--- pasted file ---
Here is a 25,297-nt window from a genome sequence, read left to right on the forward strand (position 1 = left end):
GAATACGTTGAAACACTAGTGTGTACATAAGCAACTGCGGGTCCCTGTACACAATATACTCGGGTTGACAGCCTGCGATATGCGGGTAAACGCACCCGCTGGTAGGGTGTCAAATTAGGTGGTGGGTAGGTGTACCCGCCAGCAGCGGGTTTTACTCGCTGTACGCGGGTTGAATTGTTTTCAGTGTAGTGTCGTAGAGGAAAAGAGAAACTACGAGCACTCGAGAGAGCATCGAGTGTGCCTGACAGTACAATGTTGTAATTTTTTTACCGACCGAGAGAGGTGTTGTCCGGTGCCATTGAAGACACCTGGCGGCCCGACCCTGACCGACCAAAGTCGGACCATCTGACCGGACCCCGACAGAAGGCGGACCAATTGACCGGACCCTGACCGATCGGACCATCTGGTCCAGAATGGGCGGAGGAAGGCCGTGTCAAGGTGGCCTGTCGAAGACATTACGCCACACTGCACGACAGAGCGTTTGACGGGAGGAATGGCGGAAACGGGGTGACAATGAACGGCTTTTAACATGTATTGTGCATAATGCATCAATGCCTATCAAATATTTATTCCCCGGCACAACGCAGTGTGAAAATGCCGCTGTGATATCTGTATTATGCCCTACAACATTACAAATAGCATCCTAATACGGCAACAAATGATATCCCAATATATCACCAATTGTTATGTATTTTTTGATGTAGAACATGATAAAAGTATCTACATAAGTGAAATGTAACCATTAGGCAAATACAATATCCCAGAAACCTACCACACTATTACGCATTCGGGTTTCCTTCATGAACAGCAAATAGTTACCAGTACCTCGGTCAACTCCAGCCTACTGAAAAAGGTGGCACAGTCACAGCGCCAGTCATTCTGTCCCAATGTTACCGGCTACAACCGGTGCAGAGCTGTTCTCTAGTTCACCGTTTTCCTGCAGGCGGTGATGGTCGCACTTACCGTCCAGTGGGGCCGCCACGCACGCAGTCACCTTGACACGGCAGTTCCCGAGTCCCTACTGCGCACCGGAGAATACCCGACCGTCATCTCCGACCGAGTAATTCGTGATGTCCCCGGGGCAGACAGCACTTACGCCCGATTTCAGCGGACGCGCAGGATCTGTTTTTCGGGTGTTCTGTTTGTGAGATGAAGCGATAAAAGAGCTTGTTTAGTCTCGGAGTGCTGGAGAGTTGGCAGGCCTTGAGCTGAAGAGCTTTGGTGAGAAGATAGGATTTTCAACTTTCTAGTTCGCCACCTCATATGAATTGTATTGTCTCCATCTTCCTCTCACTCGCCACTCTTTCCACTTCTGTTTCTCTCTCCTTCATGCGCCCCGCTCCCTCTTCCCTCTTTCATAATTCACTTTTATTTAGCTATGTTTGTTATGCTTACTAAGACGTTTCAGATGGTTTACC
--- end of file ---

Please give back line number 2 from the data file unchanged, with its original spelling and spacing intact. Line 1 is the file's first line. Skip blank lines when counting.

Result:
GAATACGTTGAAACACTAGTGTGTACATAAGCAACTGCGGGTCCCTGTACACAATATACTCGGGTTGACAGCCTGCGATATGCGGGTAAACGCACCCGCTGGTAGGGTGTCAAATTAGGTGGTGGGTAGGTGTACCCGCCAGCAGCGGGTTTTACTCGCTGTACGCGGGTTGAATTGTTTTCAGTGTAGTGTCGTAGAGGAAAAGAGAAACTACGAGCACTCGAGAGAGCATCGAGTGTGCCTGACAGTACAATGTTGTAATTTTTTTACCGACCGAGAGAGGTGTTGTCCGGTGCCATTGAAGACACCTGGCGGCCCGACCCTGACCGACCAAAGTCGGACCATCTGACCGGACCCCGACAGAAGGCGGACCAATTGACCGGACCCTGACCGATCGGACCATCTGGTCCAGAATGGGCGGAGGAAGGCCGTGTCAAGGTGGCCTGTCGAAGACATTACGCCACACTGCACGACAGAGCGTTTGACGGGAGGAATGGCGGAAACGGGGTGACAATGAACGGCTTTTAACATGTATTGTGCATAATGCATCAATGCCTATCAAATATTTATTCCCCGGCACAACGCAGTGTGAAAATGCCGCTGTGATATCTGTATTATGCCCTACAACATTACAAATAGCATCCTAATACGGCAACAAATGATATCCCAATATATCACCAATTGTTATGTATTTTTTGATGTAGAACATGATAAAAGTATCTACATAAGTGAAATGTAACCATTAGGCAAATACAATATCCCAGAAACCTACCACACTATTACGCATTCGGGTTTCCTTCATGAACAGCAAATAGTTACCAGTACCTCGGTCAACTCCAGCCTACTGAAAAAGGTGGCACAGTCACAGCGCCAGTCATTCTGTCCCAATGTTACCGGCTACAACCGGTGCAGAGCTGTTCTCTAGTTCACCGTTTTCCTGCAGGCGGTGATGGTCGCACTTACCGTCCAGTGGGGCCGCCACGCACGCAGTCACCTTGACACGGCAGTTCCCGAGTCCCTACTGCGCACCGGAGAATACCCGACCGTCATCTCCGACCGAGTAATTCGTGATGTCCCCGGGGCAGACAGCACTTACGCCCGATTTCAGCGGACGCGCAGGATCTGTTTTTCGGGTGTTCTGTTTGTGAGATGAAGCGATAAAAGAGCTTGTTTAGTCTCGGAGTGCTGGAGAGTTGGCAGGCCTTGAGCTGAAGAGCTTTGGTGAGAAGATAGGATTTTCAACTTTCTAGTTCGCCACCTCATATGAATTGTATTGTCTCCATCTTCCTCTCACTCGCCACTCTTTCCACTTCTGTTTCTCTCTCCTTCATGCGCCCCGCTCCCTCTTCCCTCTTTCATAATTCACTTTTATTTAGCTATGTTTGTTATGCTTACTAAGACGTTTCAGATGGTTTACC